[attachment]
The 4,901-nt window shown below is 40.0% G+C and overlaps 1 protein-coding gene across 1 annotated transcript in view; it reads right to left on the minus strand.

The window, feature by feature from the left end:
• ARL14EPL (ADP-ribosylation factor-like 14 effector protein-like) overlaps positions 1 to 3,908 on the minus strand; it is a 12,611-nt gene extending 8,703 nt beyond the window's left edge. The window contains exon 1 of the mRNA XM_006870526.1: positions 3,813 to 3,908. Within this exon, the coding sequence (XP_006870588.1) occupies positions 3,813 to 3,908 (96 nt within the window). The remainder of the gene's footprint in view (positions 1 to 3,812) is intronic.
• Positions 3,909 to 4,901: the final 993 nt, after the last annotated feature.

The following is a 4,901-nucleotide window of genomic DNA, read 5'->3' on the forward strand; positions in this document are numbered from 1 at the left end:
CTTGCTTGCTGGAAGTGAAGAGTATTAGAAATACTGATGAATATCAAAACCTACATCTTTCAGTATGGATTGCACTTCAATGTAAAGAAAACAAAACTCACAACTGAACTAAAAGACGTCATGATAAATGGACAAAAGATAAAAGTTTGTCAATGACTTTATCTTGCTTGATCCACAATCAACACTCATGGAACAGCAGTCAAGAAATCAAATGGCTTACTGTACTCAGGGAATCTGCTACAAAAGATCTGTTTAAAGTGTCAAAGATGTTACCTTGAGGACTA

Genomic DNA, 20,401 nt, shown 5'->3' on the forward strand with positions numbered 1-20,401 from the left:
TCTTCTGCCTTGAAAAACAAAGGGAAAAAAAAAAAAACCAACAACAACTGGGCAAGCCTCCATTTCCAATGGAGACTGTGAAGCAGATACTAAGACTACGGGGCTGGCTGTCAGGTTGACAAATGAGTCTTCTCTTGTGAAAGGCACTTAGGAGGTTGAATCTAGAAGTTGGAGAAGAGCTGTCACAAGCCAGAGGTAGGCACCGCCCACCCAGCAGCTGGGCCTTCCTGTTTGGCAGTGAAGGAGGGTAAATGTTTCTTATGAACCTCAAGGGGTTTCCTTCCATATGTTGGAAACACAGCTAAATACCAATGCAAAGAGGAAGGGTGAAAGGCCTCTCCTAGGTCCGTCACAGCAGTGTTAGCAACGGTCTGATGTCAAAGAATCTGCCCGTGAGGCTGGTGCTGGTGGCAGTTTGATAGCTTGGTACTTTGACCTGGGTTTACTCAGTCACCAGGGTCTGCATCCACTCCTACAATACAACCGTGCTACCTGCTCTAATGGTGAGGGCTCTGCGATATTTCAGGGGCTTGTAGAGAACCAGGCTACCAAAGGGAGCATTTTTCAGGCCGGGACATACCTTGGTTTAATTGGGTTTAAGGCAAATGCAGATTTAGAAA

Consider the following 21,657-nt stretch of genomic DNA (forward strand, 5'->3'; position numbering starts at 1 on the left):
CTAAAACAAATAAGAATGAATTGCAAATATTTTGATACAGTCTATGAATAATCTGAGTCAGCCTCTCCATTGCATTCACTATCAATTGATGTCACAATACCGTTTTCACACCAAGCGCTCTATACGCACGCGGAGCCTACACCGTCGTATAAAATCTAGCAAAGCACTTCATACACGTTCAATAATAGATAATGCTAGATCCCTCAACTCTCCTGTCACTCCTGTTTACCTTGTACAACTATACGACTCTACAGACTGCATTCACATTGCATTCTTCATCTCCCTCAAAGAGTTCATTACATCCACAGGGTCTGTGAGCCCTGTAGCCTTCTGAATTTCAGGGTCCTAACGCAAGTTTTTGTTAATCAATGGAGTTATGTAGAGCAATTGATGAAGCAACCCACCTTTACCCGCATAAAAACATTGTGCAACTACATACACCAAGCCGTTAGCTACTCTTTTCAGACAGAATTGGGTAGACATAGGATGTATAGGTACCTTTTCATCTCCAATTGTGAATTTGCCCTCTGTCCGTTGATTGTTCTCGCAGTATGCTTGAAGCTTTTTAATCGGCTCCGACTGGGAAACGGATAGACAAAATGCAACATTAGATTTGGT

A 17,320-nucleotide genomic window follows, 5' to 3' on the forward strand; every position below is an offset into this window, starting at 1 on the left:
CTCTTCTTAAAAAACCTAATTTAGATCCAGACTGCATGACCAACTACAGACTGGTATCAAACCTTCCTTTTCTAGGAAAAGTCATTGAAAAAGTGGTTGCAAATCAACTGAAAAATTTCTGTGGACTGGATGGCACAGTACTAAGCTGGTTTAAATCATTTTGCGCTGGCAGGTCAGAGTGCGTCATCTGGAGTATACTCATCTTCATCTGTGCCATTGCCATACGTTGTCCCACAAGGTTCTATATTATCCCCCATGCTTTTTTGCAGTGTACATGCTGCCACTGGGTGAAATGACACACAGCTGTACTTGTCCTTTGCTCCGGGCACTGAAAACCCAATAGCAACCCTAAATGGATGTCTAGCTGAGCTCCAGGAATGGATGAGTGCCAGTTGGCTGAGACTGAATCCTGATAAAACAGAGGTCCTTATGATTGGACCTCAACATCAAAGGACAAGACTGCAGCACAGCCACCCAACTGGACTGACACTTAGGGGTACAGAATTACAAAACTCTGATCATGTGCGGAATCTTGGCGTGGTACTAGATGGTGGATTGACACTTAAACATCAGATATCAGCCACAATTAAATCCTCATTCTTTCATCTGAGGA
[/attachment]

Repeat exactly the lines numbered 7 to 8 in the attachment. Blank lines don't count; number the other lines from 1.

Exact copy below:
Genomic DNA, 20,401 nt, shown 5'->3' on the forward strand with positions numbered 1-20,401 from the left:
TCTTCTGCCTTGAAAAACAAAGGGAAAAAAAAAAAAACCAACAACAACTGGGCAAGCCTCCATTTCCAATGGAGACTGTGAAGCAGATACTAAGACTACGGGGCTGGCTGTCAGGTTGACAAATGAGTCTTCTCTTGTGAAAGGCACTTAGGAGGTTGAATCTAGAAGTTGGAGAAGAGCTGTCACAAGCCAGAGGTAGGCACCGCCCACCCAGCAGCTGGGCCTTCCTGTTTGGCAGTGAAGGAGGGTAAATGTTTCTTATGAACCTCAAGGGGTTTCCTTCCATATGTTGGAAACACAGCTAAATACCAATGCAAAGAGGAAGGGTGAAAGGCCTCTCCTAGGTCCGTCACAGCAGTGTTAGCAACGGTCTGATGTCAAAGAATCTGCCCGTGAGGCTGGTGCTGGTGGCAGTTTGATAGCTTGGTACTTTGACCTGGGTTTACTCAGTCACCAGGGTCTGCATCCACTCCTACAATACAACCGTGCTACCTGCTCTAATGGTGAGGGCTCTGCGATATTTCAGGGGCTTGTAGAGAACCAGGCTACCAAAGGGAGCATTTTTCAGGCCGGGACATACCTTGGTTTAATTGGGTTTAAGGCAAATGCAGATTTAGAAA